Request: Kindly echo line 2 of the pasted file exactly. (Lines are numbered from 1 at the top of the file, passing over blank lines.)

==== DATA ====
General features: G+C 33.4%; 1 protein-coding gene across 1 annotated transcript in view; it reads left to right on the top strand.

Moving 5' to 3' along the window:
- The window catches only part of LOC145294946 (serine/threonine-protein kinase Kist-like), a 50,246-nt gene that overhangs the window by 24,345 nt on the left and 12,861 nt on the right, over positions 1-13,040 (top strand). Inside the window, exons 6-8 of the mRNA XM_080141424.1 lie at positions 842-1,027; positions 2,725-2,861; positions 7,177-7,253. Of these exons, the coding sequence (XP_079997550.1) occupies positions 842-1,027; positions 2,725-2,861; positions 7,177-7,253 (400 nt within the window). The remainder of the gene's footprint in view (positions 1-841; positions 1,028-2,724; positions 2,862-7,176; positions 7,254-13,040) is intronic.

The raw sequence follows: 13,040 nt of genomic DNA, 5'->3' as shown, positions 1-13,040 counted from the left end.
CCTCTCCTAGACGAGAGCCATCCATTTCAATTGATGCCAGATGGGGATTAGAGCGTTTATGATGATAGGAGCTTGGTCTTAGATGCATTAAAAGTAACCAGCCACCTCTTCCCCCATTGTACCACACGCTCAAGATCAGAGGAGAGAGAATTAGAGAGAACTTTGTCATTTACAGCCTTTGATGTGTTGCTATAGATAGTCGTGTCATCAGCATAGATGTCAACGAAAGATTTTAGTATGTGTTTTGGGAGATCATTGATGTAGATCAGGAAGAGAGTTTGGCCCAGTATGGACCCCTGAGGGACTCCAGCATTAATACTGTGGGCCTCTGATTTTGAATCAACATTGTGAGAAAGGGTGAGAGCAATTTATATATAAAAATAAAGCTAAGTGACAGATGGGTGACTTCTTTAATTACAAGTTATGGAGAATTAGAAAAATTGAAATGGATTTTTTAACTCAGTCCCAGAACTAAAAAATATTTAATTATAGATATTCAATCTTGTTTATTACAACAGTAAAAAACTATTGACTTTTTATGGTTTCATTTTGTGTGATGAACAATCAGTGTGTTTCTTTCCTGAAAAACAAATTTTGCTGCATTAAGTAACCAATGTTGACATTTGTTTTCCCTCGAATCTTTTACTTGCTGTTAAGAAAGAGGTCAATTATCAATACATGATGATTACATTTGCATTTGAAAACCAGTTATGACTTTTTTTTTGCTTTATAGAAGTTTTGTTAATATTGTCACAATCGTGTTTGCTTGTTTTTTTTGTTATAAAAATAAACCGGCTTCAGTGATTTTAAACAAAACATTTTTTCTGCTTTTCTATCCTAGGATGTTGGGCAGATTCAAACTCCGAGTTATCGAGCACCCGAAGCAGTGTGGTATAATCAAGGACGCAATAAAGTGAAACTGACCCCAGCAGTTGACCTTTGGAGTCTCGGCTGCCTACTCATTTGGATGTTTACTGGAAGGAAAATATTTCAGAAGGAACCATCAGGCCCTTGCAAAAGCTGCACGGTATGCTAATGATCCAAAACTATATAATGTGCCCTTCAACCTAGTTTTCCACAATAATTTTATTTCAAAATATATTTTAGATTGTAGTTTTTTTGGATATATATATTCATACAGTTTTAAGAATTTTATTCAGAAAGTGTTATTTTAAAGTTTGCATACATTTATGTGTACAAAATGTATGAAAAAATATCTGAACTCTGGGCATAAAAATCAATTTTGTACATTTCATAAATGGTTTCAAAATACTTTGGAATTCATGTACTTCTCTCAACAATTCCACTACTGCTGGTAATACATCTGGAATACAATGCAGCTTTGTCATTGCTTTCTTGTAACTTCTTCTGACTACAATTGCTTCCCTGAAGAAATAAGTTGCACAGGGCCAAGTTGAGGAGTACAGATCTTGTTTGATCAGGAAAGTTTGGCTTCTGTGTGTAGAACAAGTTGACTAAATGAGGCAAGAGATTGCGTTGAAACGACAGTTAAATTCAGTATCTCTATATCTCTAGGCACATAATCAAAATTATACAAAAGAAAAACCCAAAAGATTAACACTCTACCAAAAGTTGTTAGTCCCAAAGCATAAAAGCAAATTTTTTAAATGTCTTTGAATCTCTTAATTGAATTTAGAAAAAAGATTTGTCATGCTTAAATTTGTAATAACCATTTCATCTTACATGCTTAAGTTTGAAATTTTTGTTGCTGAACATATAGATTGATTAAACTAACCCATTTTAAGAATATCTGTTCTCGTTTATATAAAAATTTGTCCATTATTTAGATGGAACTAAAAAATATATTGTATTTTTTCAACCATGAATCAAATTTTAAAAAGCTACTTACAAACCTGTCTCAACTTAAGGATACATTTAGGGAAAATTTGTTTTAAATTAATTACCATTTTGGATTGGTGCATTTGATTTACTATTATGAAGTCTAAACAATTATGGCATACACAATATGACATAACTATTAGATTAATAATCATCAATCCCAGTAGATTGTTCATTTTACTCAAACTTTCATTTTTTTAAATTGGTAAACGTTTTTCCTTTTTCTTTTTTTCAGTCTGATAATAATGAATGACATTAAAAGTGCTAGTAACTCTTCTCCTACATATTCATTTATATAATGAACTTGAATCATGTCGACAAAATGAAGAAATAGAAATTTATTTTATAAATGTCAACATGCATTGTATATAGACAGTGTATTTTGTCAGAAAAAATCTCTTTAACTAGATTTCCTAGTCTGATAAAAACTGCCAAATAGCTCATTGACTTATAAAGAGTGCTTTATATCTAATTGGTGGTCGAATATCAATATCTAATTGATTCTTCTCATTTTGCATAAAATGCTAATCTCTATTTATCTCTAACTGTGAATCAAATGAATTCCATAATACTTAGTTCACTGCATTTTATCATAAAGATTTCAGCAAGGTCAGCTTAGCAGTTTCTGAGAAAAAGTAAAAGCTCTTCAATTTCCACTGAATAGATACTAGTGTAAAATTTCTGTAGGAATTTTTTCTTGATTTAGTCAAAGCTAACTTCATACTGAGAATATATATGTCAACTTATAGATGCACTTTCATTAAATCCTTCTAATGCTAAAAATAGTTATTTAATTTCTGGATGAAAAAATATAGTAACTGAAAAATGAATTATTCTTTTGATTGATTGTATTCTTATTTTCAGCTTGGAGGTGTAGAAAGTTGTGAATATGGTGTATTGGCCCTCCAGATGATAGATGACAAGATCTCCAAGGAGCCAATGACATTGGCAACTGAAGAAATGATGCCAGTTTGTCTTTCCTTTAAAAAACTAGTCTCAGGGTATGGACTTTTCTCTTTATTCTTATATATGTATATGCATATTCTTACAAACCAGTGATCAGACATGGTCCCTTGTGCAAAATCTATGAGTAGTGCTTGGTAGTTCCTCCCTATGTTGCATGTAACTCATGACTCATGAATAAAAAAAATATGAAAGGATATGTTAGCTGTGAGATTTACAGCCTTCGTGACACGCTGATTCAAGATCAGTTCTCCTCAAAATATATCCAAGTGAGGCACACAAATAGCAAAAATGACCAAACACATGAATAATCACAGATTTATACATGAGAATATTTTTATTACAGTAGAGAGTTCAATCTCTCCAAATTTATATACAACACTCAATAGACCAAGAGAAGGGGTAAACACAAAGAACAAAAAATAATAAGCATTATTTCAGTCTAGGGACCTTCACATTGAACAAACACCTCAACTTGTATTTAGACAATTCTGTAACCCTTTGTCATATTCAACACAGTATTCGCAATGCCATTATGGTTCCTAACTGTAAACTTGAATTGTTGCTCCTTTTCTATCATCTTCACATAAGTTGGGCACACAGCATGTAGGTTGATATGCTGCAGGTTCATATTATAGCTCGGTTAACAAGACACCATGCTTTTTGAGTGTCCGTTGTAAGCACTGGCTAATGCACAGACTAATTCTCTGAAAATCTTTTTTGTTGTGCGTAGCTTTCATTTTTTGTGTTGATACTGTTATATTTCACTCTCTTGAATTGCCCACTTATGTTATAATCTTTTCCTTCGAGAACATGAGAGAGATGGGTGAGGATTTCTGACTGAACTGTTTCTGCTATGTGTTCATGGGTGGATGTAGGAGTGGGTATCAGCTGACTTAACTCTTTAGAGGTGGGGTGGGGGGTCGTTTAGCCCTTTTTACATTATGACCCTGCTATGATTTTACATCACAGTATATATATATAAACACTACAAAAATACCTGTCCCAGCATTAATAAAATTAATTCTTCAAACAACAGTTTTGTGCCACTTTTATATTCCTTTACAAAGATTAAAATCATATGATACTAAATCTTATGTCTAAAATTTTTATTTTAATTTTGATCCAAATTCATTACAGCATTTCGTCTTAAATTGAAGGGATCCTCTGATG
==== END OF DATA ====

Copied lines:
Moving 5' to 3' along the window: